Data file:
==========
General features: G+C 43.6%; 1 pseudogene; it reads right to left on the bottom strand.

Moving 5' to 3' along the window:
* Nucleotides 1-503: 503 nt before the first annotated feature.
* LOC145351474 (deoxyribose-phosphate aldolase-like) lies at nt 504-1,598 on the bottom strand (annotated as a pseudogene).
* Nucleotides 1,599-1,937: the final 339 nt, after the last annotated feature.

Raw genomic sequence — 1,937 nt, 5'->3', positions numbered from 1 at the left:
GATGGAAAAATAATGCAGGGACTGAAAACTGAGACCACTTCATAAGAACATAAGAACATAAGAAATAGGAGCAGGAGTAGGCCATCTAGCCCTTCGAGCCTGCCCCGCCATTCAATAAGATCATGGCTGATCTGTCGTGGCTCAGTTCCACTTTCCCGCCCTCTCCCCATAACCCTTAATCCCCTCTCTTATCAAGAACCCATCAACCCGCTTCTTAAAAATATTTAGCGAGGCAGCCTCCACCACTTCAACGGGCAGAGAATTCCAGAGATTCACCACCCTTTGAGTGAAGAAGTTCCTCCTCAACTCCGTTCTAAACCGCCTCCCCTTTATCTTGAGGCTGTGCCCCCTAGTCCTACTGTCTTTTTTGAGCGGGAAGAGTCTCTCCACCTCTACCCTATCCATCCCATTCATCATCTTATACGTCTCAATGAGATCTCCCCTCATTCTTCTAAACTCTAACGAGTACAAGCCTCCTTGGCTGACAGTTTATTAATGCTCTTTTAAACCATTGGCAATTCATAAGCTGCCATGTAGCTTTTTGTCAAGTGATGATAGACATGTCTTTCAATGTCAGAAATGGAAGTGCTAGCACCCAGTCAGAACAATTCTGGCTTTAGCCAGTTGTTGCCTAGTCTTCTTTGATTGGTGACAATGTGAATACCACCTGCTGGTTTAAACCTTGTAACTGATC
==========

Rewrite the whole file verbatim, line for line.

General features: G+C 43.6%; 1 pseudogene; it reads right to left on the bottom strand.

Moving 5' to 3' along the window:
* Nucleotides 1-503: 503 nt before the first annotated feature.
* LOC145351474 (deoxyribose-phosphate aldolase-like) lies at nt 504-1,598 on the bottom strand (annotated as a pseudogene).
* Nucleotides 1,599-1,937: the final 339 nt, after the last annotated feature.

Raw genomic sequence — 1,937 nt, 5'->3', positions numbered from 1 at the left:
GATGGAAAAATAATGCAGGGACTGAAAACTGAGACCACTTCATAAGAACATAAGAACATAAGAAATAGGAGCAGGAGTAGGCCATCTAGCCCTTCGAGCCTGCCCCGCCATTCAATAAGATCATGGCTGATCTGTCGTGGCTCAGTTCCACTTTCCCGCCCTCTCCCCATAACCCTTAATCCCCTCTCTTATCAAGAACCCATCAACCCGCTTCTTAAAAATATTTAGCGAGGCAGCCTCCACCACTTCAACGGGCAGAGAATTCCAGAGATTCACCACCCTTTGAGTGAAGAAGTTCCTCCTCAACTCCGTTCTAAACCGCCTCCCCTTTATCTTGAGGCTGTGCCCCCTAGTCCTACTGTCTTTTTTGAGCGGGAAGAGTCTCTCCACCTCTACCCTATCCATCCCATTCATCATCTTATACGTCTCAATGAGATCTCCCCTCATTCTTCTAAACTCTAACGAGTACAAGCCTCCTTGGCTGACAGTTTATTAATGCTCTTTTAAACCATTGGCAATTCATAAGCTGCCATGTAGCTTTTTGTCAAGTGATGATAGACATGTCTTTCAATGTCAGAAATGGAAGTGCTAGCACCCAGTCAGAACAATTCTGGCTTTAGCCAGTTGTTGCCTAGTCTTCTTTGATTGGTGACAATGTGAATACCACCTGCTGGTTTAAACCTTGTAACTGATC